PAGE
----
Teqram featured in “Ondernemen doen we zo”
On Sunday, February 12, 2017 Teqram has given an interview where we explained and demonstrated the easyEye technology. Dutch tv program “Ondernemen doen we zo” experienced the opportunities that the easyEye can provide in the field of industrial robotics. During the broadcast, there has been given a demonstration in which a robot, featured with the easyEye, autonomously moved products between pallets. Next, this technique is demonstrated in a real-time situation, in which the robot loads products on a deburring machine. The robot is autonomously able to find the products, to scan them and to move them in a free space.
Curious? watch the video:
In the upcoming minutes, i am going to show you a product that in my eyes is going to conquer the world. I am in Zwolle, at the site of a company that is developing the easyEye, which is a robot eye. It is an absolutely spectacular thought that we can have robots that are able to autonomously measure objects and surfaces with an eye. Frans and his colleagues are building it, in Zwolle.
Frans Tollenaar, co-owner of the Tollenaar group, is developing this robot technology within the company Teqram. “What you see here is our latest development; a robot operating system which is able to control robots in a way that was never seen before.” Apart from the testing site where we can see the easyEye, there are several machines in the plant that successfully cooperate with the easyEye.
A successful application is a pallet of products that the robot can autonomously put on a machine. The robot is able to scan, measure the products on the pallet and then calculate when and how many products can be put on a machine. A pallet can be placed freely around the machine because the robot is able to find it independently and regardless of its surroundings.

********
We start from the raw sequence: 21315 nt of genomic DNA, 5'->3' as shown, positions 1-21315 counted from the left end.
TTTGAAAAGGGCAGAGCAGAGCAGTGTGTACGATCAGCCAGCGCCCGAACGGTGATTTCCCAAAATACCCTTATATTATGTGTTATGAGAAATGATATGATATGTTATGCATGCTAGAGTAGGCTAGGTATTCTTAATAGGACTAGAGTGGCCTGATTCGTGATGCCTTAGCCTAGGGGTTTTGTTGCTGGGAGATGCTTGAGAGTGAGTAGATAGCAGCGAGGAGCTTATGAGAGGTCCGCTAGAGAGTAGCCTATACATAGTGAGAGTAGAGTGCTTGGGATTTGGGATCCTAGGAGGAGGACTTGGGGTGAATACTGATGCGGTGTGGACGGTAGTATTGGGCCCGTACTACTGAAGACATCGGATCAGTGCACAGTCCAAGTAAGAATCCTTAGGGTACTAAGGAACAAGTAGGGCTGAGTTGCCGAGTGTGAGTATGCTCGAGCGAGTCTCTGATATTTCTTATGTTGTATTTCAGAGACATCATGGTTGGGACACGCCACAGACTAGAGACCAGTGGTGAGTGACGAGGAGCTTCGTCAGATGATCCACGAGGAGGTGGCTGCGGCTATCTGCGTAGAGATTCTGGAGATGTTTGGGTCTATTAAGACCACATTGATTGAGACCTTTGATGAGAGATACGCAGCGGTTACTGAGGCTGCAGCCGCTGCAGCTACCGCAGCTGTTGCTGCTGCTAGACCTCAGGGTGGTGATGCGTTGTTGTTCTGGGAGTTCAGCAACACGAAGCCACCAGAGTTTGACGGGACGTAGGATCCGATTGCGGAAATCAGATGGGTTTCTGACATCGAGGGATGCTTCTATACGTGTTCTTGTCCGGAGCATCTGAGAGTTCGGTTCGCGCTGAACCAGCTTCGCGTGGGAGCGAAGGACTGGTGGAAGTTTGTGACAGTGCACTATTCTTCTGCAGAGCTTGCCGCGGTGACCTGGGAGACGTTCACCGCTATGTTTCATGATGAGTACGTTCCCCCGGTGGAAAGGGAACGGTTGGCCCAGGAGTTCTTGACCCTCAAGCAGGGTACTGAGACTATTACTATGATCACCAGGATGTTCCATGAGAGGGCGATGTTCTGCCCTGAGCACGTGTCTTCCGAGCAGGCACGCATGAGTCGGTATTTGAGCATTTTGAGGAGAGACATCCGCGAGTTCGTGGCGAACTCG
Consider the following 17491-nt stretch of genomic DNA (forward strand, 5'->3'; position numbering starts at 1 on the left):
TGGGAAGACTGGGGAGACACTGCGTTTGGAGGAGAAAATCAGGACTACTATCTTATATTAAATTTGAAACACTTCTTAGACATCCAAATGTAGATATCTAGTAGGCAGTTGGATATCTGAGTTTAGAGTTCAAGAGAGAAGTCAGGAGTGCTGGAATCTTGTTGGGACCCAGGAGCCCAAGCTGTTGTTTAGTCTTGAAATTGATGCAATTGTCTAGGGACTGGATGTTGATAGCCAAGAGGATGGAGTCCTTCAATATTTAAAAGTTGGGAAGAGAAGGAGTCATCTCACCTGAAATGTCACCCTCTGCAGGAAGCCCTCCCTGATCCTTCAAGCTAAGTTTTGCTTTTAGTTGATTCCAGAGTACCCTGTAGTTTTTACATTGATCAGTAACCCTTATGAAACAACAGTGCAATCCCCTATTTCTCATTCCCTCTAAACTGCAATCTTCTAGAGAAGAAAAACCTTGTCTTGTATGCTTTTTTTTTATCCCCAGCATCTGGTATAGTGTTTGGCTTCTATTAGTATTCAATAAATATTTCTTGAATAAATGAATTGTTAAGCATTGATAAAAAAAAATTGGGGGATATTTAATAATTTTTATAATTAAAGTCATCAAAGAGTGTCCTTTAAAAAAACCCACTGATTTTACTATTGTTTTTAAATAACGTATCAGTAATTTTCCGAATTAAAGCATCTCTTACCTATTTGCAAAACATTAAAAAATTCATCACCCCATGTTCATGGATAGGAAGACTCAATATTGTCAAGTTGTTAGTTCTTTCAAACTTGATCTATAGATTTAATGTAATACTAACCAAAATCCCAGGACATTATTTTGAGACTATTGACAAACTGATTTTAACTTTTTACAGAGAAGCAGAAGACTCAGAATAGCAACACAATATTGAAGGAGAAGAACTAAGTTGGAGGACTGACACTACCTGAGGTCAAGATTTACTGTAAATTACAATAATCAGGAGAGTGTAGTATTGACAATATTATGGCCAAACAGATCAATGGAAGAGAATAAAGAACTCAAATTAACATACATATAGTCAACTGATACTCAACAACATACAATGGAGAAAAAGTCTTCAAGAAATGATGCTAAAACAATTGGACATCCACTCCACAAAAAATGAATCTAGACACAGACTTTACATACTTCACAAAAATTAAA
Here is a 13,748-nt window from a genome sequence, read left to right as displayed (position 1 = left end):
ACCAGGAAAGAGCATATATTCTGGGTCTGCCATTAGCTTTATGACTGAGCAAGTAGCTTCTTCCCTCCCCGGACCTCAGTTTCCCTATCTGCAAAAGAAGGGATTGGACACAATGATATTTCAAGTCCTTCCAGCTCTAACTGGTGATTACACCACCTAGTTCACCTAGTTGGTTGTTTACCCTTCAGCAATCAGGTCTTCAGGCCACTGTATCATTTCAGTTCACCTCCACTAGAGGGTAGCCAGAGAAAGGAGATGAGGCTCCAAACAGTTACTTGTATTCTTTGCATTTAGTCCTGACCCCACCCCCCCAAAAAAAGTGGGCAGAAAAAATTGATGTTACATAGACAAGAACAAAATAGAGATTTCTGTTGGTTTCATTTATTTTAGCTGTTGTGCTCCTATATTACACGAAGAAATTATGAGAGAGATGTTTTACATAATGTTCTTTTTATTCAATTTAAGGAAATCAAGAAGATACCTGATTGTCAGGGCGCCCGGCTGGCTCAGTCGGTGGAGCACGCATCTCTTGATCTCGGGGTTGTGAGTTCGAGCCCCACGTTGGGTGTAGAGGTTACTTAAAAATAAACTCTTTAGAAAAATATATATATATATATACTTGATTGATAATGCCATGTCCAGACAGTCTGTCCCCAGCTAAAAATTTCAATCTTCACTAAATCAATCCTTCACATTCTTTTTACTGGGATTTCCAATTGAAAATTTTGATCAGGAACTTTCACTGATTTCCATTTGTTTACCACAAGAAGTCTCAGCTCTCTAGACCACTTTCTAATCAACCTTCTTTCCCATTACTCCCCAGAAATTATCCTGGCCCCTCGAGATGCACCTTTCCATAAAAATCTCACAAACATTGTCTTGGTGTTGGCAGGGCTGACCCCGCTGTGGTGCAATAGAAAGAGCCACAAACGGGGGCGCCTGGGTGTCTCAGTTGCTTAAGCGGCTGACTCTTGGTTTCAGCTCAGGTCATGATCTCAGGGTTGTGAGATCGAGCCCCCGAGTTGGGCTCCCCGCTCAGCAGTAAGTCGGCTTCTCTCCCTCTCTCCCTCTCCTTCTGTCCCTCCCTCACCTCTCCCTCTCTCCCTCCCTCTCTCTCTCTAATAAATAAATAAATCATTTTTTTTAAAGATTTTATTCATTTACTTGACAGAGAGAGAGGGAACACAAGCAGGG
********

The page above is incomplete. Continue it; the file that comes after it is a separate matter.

The easyEye on itself is a small case which can be placed on a conventional robot. Current robots require extensive programming time. However, with the easyEye, programming time becomes a matter of a few mouse clicks thanks to clever software. The application of the easyEye in the demonstration we see in this video saves hours of programming time, which would have been needed to do the same with current techniques. Teqram is making such progress that the robot, thanks to its clever object recognition, will soon be able to recognize products and start producing all by itself. This is a true revolution within the niche of industrial robots.
The easyEye can be connected to current ERP systems using clever modules. This allows the easyEye to restock and give ready signals.
The robot setup at the testing site consists of a robot arm with a span of 3 meters and a payload of 175 kilograms. The safety system that is being used is based on LIDAR technology. Next to this is the easyEye system which is able to define positions of random coordinates in space. Through this, the robot can be placed at random places and the products won’t have to be put on a fixed place. There is no need to fill in product sizes, quantities and thickness because the easyEye will simply compute this for itself. In the video, it is shown that the easyEye can transfer products from one pallet to another, fully autonomously.
The easyEye is even able to cooperate with a second easyEye system. This allows it to move freely through a space. This technology is rapidly developing and is offering many possibilities and perspectives for the future of industrial robots.
Robot control à la Carte